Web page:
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Jose Fernandez injury: Explaining biceps injuries

Miami Marlins starter Jose Fernandez is out with a biceps strain. What does that mean and what does it mean going forward for the righty?

Mark J. Rebilas-USA TODAY Sports

The Miami Marlins keep suffering more and more blows in what has turned into a disastrous season. However, the news of "right shoulder tightness" in Jose Fernandez after his last start versus the Atlanta Braves was one of the scariest bits of news yet. Fernandez is just seven starts into his recovering from Tommy John surgery for a torn UCL, an injury that kept him out for 13 months. The prospect of another potentially dangerous throwing arm injury could have been crippling.

After examination from team doctor Dr. Lee Kaplan, it turns out Fernandez has a right biceps strain. The Fish are expecting to put him on the disabled list, but relative to more dangerous shoulder injuries or tears, this seems relatively benign. But what is the spectrum of injury to the biceps, and what can we expect for Fernandez?

Biceps and Biceps Strain Anatomy

The biceps is one of the two muscles that acts on the elbow joint that originates from the upper arm. The biceps is two-headed muscle that controls both flexion and supination (turning the forearm to face upwards, like holding a cup of soup) motions, and it is the primary muscle that handles both activities. The two heads are comprised of a long head and a short head, both of which attach to the bottom part of the humerus and the first part of the radius.

The attachments at the top, or the origins of the muscle, are more likely to be problematic in a pitcher than the bottom attachments. The long head of the biceps originates from a part of the scapula, which is the shoulder blade, in what is called the supraglenoid tubercle. The tendon runs down and becomes muscle as it runs in the front part of the humerus, the long bone of the arm. The most common site of biceps tendon inflammation is in this area, with 30 percent of these injuries originating from there.

The lower attachments are more likely to be the source of an acute injury rather than overuse or wear-and-tear problems. Usually, however, these occur in older patients in which the distal attachment has been worn down over time and snapped against some force while the arm is flexed. This sounds like less of a situation than what Fernandez is going through, especially since Fernandez had initially described "shoulder tightness." That sounds more like a patient who has tendinitis and inflammation and may have gotten a small strain in an aggravated area.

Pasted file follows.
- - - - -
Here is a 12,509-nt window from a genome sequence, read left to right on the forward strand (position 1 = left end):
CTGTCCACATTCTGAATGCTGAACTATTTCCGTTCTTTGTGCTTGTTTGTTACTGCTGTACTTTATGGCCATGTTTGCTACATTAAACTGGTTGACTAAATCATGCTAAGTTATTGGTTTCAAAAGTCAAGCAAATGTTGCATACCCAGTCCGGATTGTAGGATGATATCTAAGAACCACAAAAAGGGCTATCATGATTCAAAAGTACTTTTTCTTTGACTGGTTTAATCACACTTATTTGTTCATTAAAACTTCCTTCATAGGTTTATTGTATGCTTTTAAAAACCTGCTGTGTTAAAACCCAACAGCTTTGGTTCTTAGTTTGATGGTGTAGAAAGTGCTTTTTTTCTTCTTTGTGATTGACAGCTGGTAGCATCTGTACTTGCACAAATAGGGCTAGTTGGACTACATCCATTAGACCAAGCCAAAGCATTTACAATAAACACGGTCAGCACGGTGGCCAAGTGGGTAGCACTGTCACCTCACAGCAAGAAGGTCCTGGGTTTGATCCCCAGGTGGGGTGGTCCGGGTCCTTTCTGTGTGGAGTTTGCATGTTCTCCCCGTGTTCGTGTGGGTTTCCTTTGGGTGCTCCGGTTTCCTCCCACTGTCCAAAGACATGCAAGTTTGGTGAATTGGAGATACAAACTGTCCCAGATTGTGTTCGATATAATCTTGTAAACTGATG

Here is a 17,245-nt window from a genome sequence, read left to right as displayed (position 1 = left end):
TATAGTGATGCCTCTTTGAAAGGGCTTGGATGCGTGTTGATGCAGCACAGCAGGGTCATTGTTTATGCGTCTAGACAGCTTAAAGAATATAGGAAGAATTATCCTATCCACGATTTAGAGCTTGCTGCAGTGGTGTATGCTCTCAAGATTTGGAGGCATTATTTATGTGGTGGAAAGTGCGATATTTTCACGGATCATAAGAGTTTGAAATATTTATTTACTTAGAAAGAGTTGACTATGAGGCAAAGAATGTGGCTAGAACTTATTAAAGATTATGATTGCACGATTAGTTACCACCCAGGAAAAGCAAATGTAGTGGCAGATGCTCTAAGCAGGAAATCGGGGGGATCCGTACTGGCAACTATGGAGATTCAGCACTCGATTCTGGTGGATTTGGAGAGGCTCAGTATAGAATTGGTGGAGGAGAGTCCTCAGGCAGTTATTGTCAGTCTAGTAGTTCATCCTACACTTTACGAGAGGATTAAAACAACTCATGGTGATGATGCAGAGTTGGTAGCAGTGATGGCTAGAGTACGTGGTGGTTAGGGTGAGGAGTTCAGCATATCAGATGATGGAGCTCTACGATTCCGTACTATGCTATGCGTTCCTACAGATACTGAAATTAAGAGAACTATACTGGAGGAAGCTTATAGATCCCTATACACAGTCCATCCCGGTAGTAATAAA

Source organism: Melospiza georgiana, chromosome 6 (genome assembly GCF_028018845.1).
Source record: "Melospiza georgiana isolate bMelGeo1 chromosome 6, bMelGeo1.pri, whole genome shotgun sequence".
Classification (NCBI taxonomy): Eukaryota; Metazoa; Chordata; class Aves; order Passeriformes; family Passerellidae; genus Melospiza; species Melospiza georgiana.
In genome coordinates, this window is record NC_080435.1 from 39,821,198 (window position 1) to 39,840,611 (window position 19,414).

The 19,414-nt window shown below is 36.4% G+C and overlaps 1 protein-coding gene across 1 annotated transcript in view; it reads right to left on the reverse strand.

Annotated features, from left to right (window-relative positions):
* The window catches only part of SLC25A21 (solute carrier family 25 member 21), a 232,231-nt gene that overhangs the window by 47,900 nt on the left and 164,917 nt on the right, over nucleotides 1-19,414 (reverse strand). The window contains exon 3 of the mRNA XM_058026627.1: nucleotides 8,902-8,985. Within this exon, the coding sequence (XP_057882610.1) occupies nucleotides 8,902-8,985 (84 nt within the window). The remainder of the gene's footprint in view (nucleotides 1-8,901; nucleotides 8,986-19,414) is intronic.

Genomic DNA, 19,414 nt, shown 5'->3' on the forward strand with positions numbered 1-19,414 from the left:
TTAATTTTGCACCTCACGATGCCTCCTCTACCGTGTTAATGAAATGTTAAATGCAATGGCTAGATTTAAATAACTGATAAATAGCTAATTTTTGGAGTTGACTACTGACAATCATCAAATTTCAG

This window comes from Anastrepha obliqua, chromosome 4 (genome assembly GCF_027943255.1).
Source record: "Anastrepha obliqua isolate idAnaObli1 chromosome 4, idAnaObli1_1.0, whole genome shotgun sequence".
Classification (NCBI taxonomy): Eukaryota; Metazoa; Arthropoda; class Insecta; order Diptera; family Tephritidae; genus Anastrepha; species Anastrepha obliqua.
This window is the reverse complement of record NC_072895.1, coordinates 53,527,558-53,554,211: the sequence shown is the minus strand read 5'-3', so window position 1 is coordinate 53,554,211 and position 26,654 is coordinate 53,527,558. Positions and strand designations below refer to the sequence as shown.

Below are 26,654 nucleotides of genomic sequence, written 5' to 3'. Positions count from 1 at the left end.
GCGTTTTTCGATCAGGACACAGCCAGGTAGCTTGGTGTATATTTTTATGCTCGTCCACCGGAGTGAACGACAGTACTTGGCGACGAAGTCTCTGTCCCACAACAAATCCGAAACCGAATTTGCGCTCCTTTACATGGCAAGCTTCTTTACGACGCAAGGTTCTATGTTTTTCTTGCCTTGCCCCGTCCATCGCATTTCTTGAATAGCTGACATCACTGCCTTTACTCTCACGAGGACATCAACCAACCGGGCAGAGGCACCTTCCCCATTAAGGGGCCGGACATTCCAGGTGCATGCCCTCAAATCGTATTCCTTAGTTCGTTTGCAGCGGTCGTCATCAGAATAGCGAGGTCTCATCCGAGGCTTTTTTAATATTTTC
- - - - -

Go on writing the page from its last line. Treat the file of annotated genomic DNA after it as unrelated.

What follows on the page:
How could we tell the difference? Depending on the scale of the tear, Fernandez may have a visible bulge in a certain location of his arm. The bulge is from the head of the muscle de-attaching from the original site and bunching up close to it. It is likely, given his initial complaints, that Fernandez if anything has some bunching of muscle near the top of his arm rather than the bottom.

Biceps Injury Diagnosis and Treatment

This is mostly a diagnosis by examination, but the Marlins did indeed get an MRI that showed a small tear with no structural damage. Likely, this sounds a lot like a tendinitis with maybe small-grade tearing. It would make sense for the Marlins to want to see an MRI in order to make sure that there were no further injuries or worse causes, given Fernandez's recent severe injury history.

As for treatment, the descriptions that have been released do not sound like a surgical problem. Had any tendon been seriously been torn, surgical management would probably be necessary, so these injuries must have been relatively minor. If that is the case, the mainstay of treatment is pain control and possibly physical therapy. Treatment with Motrin or Advil is a reasonable choice to help reduce inflammation and pain, which are the limiting factors for early return. Steroid joint injections are also an option, but repeated injections can risk future tearing of the tendon because steroids can decrease the healing process.

For just tendinitis, rehab would not be necessary, but in the case of a partial tear, it most likely be required. Simple exercises can be used in mild disease, but I imagine Fernandez will undergo a more rigorous program to get him back into shape once his pain is well under control.

The tentative plan should be for patients to return to competitive play around three weeks after pain is completely under control, which could take three to four weeks of treatment with medication. All told, the injury, if mild, could take something like six weeks from which to recover, though it can be done earlier because many of these steps are not required if pain is managed properly. Fernandez does not need to be immobilized or kept from doing normal motions, only competitive activity-type work.

If it does take something like six weeks, it will pull Fernandez close to the end of the season. There is a possibility he could be back by early September, in which case Miami will have a tough decision ahead about whether shutting him down entirely would be the better call. However, given the lack of severity of this condition versus the more concerning shoulder or elbow problems, Marlins fans have to consider themselves lucky.